ABUJA (Reuters) – Nigeria, aiming to boost its crude output, is still grappling with decrepit refineries that fail to produce fuel, which it has to import, the head of state oil firm the Nigerian National Petroleum Corporation (NNPC) said on Thursday.
Oil production is forecast to reach 2.1 million barrels of oil per day (bpd) this year and should rise to 2.4 million bpd next year, Emmanuel Ibe Kachikwu told reporters, though none was being refined domestically.
“In October we had zero performance (from refineries), we didn’t produce anything,” Kachikwu said. “As of now the refineries are still not working. We are going to try and repair them.”
In an apparent attempt to lower fuel subsidy costs amid sharply lower oil revenues, Kachikwu said refined products would be sold in a band between 87 and 97 naira per litre that is adjusted based on crude prices. Prices are currently set at 97 naira per litre regardless of market prices.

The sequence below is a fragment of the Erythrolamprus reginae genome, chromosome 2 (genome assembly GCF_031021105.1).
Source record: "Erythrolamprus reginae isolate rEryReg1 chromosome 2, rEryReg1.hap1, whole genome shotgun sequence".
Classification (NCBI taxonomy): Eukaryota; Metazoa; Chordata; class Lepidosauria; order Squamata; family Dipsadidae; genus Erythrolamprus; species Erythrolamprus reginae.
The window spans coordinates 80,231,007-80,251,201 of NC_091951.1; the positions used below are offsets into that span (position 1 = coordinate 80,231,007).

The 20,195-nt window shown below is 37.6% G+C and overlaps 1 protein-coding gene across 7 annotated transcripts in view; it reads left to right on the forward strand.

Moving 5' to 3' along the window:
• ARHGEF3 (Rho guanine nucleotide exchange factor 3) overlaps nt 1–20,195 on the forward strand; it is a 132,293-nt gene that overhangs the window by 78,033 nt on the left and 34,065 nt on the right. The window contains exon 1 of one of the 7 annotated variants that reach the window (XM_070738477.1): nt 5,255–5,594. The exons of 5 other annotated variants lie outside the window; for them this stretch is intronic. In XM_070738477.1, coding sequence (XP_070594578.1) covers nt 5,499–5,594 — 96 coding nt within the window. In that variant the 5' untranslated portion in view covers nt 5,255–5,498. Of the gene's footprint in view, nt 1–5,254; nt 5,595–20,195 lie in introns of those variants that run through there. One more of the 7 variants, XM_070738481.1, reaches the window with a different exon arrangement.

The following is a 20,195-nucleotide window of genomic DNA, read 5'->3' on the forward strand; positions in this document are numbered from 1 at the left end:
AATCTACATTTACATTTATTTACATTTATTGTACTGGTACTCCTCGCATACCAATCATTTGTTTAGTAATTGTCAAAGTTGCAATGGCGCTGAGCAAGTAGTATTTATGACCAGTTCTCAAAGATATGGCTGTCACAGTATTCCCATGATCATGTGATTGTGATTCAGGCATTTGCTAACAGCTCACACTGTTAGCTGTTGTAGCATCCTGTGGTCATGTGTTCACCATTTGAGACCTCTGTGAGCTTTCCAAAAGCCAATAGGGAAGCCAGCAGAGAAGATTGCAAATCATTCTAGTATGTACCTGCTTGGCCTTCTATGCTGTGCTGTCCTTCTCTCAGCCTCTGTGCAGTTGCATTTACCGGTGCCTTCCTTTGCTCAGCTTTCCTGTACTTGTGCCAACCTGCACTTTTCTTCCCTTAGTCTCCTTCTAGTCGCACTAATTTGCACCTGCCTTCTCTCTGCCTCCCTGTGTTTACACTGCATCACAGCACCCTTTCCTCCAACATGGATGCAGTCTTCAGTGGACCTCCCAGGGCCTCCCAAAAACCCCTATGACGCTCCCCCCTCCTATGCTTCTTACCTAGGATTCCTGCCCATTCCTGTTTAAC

“So it’s no longer subsidy as in the air, it’s not a static number,” he said. “Probably once in quarter we say what is the price of crude, how can we reflect (it) in the price of the product to make sure we don’t pass the ceiling of 97 (naira).”
In November, the country’s top refinery official told Reuters that Nigeria aimed to produce up to 30 percent of its domestic gasoline needs by the first quarter of 2016 following an overhaul of the refineries.
Kachikwu reiterated Africa’s top oil producer was trying to secure external funding to revamp the refineries before considering their sale. “We cannot sell the refineries in their present state. They will be worth nothing.”
President Muhammadu Buhari, also oil minister, has made refurbishing the country’s dilapidated refining system a priority as he seeks to reform an industry hampered by mismanagement and corruption.
(By Camillus Eboh. Reporting by Camillus Eboh; Writing by Ulf Laessing; Editing by David Holmes and William Hardy)